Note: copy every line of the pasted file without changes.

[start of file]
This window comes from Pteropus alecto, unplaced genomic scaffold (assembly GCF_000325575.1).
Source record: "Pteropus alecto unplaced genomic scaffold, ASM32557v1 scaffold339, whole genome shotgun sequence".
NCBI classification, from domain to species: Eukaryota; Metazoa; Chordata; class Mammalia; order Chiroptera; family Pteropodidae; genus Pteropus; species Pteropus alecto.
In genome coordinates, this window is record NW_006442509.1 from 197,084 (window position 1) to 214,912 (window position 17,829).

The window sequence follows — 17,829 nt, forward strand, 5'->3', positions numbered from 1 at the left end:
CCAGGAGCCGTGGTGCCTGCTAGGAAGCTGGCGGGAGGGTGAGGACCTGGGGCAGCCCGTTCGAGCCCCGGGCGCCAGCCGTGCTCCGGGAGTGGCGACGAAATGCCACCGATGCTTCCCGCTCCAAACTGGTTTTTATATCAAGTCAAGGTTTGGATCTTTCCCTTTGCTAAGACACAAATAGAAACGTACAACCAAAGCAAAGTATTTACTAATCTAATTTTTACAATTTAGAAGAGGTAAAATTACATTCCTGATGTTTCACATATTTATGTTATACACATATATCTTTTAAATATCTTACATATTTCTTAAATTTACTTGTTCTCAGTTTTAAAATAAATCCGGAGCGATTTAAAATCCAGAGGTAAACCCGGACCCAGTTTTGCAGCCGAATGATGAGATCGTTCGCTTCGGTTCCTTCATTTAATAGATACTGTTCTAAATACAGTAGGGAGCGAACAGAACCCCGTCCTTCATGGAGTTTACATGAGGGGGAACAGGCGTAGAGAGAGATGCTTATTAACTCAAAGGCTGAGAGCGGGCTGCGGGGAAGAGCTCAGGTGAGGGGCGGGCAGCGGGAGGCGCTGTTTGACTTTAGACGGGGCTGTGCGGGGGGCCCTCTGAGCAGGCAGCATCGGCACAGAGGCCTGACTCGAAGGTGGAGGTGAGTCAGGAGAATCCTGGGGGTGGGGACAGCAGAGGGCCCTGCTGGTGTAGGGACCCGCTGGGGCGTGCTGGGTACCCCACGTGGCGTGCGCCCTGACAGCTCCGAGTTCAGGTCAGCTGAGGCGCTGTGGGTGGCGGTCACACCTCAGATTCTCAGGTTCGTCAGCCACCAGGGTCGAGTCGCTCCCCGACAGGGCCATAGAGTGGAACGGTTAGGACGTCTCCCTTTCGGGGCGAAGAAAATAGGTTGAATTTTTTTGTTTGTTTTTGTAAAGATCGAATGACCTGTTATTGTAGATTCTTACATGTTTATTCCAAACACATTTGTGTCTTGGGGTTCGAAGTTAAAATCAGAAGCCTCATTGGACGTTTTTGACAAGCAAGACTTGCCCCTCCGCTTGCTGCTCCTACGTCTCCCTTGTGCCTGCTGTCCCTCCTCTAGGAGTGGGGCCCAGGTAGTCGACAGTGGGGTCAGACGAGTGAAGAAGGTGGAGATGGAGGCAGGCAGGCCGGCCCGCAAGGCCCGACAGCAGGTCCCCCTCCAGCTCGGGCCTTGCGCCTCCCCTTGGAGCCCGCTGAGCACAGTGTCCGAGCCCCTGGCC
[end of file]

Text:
This window comes from Pteropus alecto, unplaced genomic scaffold (assembly GCF_000325575.1).
Source record: "Pteropus alecto unplaced genomic scaffold, ASM32557v1 scaffold339, whole genome shotgun sequence".
NCBI classification, from domain to species: Eukaryota; Metazoa; Chordata; class Mammalia; order Chiroptera; family Pteropodidae; genus Pteropus; species Pteropus alecto.
In genome coordinates, this window is record NW_006442509.1 from 197,084 (window position 1) to 214,912 (window position 17,829).

The window sequence follows — 17,829 nt, forward strand, 5'->3', positions numbered from 1 at the left end:
CCAGGAGCCGTGGTGCCTGCTAGGAAGCTGGCGGGAGGGTGAGGACCTGGGGCAGCCCGTTCGAGCCCCGGGCGCCAGCCGTGCTCCGGGAGTGGCGACGAAATGCCACCGATGCTTCCCGCTCCAAACTGGTTTTTATATCAAGTCAAGGTTTGGATCTTTCCCTTTGCTAAGACACAAATAGAAACGTACAACCAAAGCAAAGTATTTACTAATCTAATTTTTACAATTTAGAAGAGGTAAAATTACATTCCTGATGTTTCACATATTTATGTTATACACATATATCTTTTAAATATCTTACATATTTCTTAAATTTACTTGTTCTCAGTTTTAAAATAAATCCGGAGCGATTTAAAATCCAGAGGTAAACCCGGACCCAGTTTTGCAGCCGAATGATGAGATCGTTCGCTTCGGTTCCTTCATTTAATAGATACTGTTCTAAATACAGTAGGGAGCGAACAGAACCCCGTCCTTCATGGAGTTTACATGAGGGGGAACAGGCGTAGAGAGAGATGCTTATTAACTCAAAGGCTGAGAGCGGGCTGCGGGGAAGAGCTCAGGTGAGGGGCGGGCAGCGGGAGGCGCTGTTTGACTTTAGACGGGGCTGTGCGGGGGGCCCTCTGAGCAGGCAGCATCGGCACAGAGGCCTGACTCGAAGGTGGAGGTGAGTCAGGAGAATCCTGGGGGTGGGGACAGCAGAGGGCCCTGCTGGTGTAGGGACCCGCTGGGGCGTGCTGGGTACCCCACGTGGCGTGCGCCCTGACAGCTCCGAGTTCAGGTCAGCTGAGGCGCTGTGGGTGGCGGTCACACCTCAGATTCTCAGGTTCGTCAGCCACCAGGGTCGAGTCGCTCCCCGACAGGGCCATAGAGTGGAACGGTTAGGACGTCTCCCTTTCGGGGCGAAGAAAATAGGTTGAATTTTTTTGTTTGTTTTTGTAAAGATCGAATGACCTGTTATTGTAGATTCTTACATGTTTATTCCAAACACATTTGTGTCTTGGGGTTCGAAGTTAAAATCAGAAGCCTCATTGGACGTTTTTGACAAGCAAGACTTGCCCCTCCGCTTGCTGCTCCTACGTCTCCCTTGTGCCTGCTGTCCCTCCTCTAGGAGTGGGGCCCAGGTAGTCGACAGTGGGGTCAGACGAGTGAAGAAGGTGGAGATGGAGGCAGGCAGGCCGGCCCGCAAGGCCCGACAGCAGGTCCCCCTCCAGCTCGGGCCTTGCGCCTCCCCTTGGAGCCCGCTGAGCACAGTGTCCGAGCCCCTGGCC